Fisherman saves dog in distress in the middle of Greenwich Bay


    Fisherman saves dog in distress in the middle of Greenwich Bay. (WJAR)

    A local shellfisherman taking part in a boat race, winds up saving a dog in distress, found paddling in the middle of Greenwich Bay.

    Every Monday, a dozen or so boats with crews to match, use a 'race' as an excuse to unwind on Greenwich Bay. But Monday, August 20th was different.

    While onboard the Quing Long, quahogger by trade Jody King noticed what he first thought was a mop floating in the water.

    “I yelled at it and it turned around. God it's eyes got about this big,” said King. He thinks the dog seemed like it had been in the water “at least, over an hour,” he said.

    Bailing from the race, the crew tried a moving scoop. That didn't work. “It was only fingertips away, but i just couldn't reach her."

    Against all protocol, he “jumped off a moving boat without flotation and that was my mistake. She swarm right into my arms.”

    He was treading water with his legs while cradling the dog. But, admittedly, he was getting tired, running out of energy, “starting to fail,” he said.

    It took three passes and 15 minutes to scoop up both Jody and the dog.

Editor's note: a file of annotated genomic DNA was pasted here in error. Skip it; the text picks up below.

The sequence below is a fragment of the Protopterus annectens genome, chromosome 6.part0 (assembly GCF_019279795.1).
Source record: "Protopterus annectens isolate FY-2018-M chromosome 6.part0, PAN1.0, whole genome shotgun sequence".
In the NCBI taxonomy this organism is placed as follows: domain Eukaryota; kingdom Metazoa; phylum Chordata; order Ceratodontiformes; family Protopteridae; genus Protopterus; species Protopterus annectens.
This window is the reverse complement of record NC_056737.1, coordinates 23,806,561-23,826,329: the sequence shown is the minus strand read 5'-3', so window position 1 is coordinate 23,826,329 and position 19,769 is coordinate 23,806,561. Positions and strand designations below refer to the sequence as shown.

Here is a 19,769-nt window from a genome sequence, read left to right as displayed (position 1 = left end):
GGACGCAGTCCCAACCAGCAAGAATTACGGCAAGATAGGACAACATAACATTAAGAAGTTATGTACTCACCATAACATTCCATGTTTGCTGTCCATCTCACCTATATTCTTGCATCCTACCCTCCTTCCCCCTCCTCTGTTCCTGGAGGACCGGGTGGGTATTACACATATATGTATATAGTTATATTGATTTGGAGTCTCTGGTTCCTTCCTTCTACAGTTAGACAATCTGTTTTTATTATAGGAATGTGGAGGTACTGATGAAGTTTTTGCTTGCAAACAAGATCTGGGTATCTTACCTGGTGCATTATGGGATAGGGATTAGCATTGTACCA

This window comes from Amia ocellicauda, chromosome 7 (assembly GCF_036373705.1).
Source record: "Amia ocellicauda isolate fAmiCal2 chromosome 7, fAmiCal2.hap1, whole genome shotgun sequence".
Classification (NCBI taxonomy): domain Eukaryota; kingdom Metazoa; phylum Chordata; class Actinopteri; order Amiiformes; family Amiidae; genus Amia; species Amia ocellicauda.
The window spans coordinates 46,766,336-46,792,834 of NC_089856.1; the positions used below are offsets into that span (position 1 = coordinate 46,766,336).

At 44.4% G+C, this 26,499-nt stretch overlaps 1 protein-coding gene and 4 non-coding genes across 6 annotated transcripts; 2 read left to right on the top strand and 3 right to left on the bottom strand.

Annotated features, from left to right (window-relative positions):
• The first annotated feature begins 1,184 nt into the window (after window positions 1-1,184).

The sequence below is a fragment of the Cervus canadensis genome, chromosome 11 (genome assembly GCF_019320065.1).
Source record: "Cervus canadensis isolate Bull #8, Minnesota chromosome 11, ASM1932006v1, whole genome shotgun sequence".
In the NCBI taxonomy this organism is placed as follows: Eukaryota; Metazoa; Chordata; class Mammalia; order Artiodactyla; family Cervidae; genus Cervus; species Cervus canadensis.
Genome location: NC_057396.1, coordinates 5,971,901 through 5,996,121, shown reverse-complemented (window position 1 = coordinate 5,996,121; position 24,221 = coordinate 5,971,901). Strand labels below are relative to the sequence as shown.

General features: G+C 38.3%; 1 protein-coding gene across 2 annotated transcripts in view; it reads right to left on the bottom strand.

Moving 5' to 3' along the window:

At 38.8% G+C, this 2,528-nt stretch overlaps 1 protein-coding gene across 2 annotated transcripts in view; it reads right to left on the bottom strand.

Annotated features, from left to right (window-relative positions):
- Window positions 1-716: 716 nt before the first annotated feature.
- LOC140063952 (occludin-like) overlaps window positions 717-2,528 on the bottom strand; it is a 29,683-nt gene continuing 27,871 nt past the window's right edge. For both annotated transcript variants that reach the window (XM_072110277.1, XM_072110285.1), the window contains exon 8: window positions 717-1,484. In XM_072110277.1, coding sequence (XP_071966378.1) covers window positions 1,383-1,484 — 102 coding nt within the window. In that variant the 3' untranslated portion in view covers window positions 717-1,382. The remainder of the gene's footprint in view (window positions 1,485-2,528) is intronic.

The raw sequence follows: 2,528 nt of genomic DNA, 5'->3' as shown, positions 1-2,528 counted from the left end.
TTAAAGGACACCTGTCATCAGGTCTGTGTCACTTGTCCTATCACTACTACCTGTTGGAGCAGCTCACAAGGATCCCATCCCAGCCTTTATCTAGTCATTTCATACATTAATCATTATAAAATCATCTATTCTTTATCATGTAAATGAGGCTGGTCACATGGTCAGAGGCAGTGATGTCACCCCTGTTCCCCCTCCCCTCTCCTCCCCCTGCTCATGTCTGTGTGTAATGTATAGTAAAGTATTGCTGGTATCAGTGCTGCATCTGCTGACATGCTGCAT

While it may seem relatively close to land, for a little dog whose head is just bobbing up above the water, that maybe was not the case, as the dog was found near the C3 buoy visible from Conimicut Point in Warwick. “Long way between land and her,” said King.

    Jody now is reflective on the event, since the adrenalin has worn off. He calls it “kismit, fate,” feeling he was drawn to be there at that time, “In the right place at the right time.”

    Jody has the same 'rescue-in-distress' spirit as his brother Tracy King had, who lost his own life in the Station Nightclub Fire in 2003 going back into the burning structure to rescue others. “It's a great feeling,” he says, his eyes welling up. “I kind of know what Tracy felt nine times in and out of the club that night.”

    Lilly had a tag with a phone number, and was reunited with her forever-grateful owners. It turns out they were test driving a boat they just purchased on the bay hours before when Lilly somehow went overboard. They couldn't find her and feared she was gone forever. Lilly didn't have a doggy life vest on. “Stuff happens. It just did. Don't let it happen again.”

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